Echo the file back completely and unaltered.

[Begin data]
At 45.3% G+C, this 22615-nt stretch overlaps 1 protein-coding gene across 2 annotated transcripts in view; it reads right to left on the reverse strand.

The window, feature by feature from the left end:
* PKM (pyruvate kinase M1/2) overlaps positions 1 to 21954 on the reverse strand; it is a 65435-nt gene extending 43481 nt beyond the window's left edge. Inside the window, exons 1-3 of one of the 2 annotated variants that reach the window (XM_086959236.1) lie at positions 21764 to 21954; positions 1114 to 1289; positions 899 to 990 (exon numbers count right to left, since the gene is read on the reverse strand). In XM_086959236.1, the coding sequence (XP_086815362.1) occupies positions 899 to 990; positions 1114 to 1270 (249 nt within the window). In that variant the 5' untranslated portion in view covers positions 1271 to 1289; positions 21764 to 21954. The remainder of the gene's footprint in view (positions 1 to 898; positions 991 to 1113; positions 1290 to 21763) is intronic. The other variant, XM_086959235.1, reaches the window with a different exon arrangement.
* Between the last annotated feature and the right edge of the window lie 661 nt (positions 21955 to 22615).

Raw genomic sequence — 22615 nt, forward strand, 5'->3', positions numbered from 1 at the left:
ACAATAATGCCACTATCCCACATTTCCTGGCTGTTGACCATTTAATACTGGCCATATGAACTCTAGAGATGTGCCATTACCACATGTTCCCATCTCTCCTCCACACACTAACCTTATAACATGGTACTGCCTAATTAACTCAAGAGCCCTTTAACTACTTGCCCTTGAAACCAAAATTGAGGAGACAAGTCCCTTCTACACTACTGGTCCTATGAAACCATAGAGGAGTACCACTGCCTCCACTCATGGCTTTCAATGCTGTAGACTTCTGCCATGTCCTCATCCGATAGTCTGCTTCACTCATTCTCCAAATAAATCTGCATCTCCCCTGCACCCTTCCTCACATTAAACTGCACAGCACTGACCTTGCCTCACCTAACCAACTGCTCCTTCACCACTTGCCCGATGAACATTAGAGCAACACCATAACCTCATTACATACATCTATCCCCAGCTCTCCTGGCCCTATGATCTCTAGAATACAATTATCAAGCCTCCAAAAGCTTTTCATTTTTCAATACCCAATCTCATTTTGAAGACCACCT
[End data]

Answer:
At 45.3% G+C, this 22615-nt stretch overlaps 1 protein-coding gene across 2 annotated transcripts in view; it reads right to left on the reverse strand.

The window, feature by feature from the left end:
* PKM (pyruvate kinase M1/2) overlaps positions 1 to 21954 on the reverse strand; it is a 65435-nt gene extending 43481 nt beyond the window's left edge. Inside the window, exons 1-3 of one of the 2 annotated variants that reach the window (XM_086959236.1) lie at positions 21764 to 21954; positions 1114 to 1289; positions 899 to 990 (exon numbers count right to left, since the gene is read on the reverse strand). In XM_086959236.1, the coding sequence (XP_086815362.1) occupies positions 899 to 990; positions 1114 to 1270 (249 nt within the window). In that variant the 5' untranslated portion in view covers positions 1271 to 1289; positions 21764 to 21954. The remainder of the gene's footprint in view (positions 1 to 898; positions 991 to 1113; positions 1290 to 21763) is intronic. The other variant, XM_086959235.1, reaches the window with a different exon arrangement.
* Between the last annotated feature and the right edge of the window lie 661 nt (positions 21955 to 22615).

Raw genomic sequence — 22615 nt, forward strand, 5'->3', positions numbered from 1 at the left:
ACAATAATGCCACTATCCCACATTTCCTGGCTGTTGACCATTTAATACTGGCCATATGAACTCTAGAGATGTGCCATTACCACATGTTCCCATCTCTCCTCCACACACTAACCTTATAACATGGTACTGCCTAATTAACTCAAGAGCCCTTTAACTACTTGCCCTTGAAACCAAAATTGAGGAGACAAGTCCCTTCTACACTACTGGTCCTATGAAACCATAGAGGAGTACCACTGCCTCCACTCATGGCTTTCAATGCTGTAGACTTCTGCCATGTCCTCATCCGATAGTCTGCTTCACTCATTCTCCAAATAAATCTGCATCTCCCCTGCACCCTTCCTCACATTAAACTGCACAGCACTGACCTTGCCTCACCTAACCAACTGCTCCTTCACCACTTGCCCGATGAACATTAGAGCAACACCATAACCTCATTACATACATCTATCCCCAGCTCTCCTGGCCCTATGATCTCTAGAATACAATTATCAAGCCTCCAAAAGCTTTTCATTTTTCAATACCCAATCTCATTTTGAAGACCACCT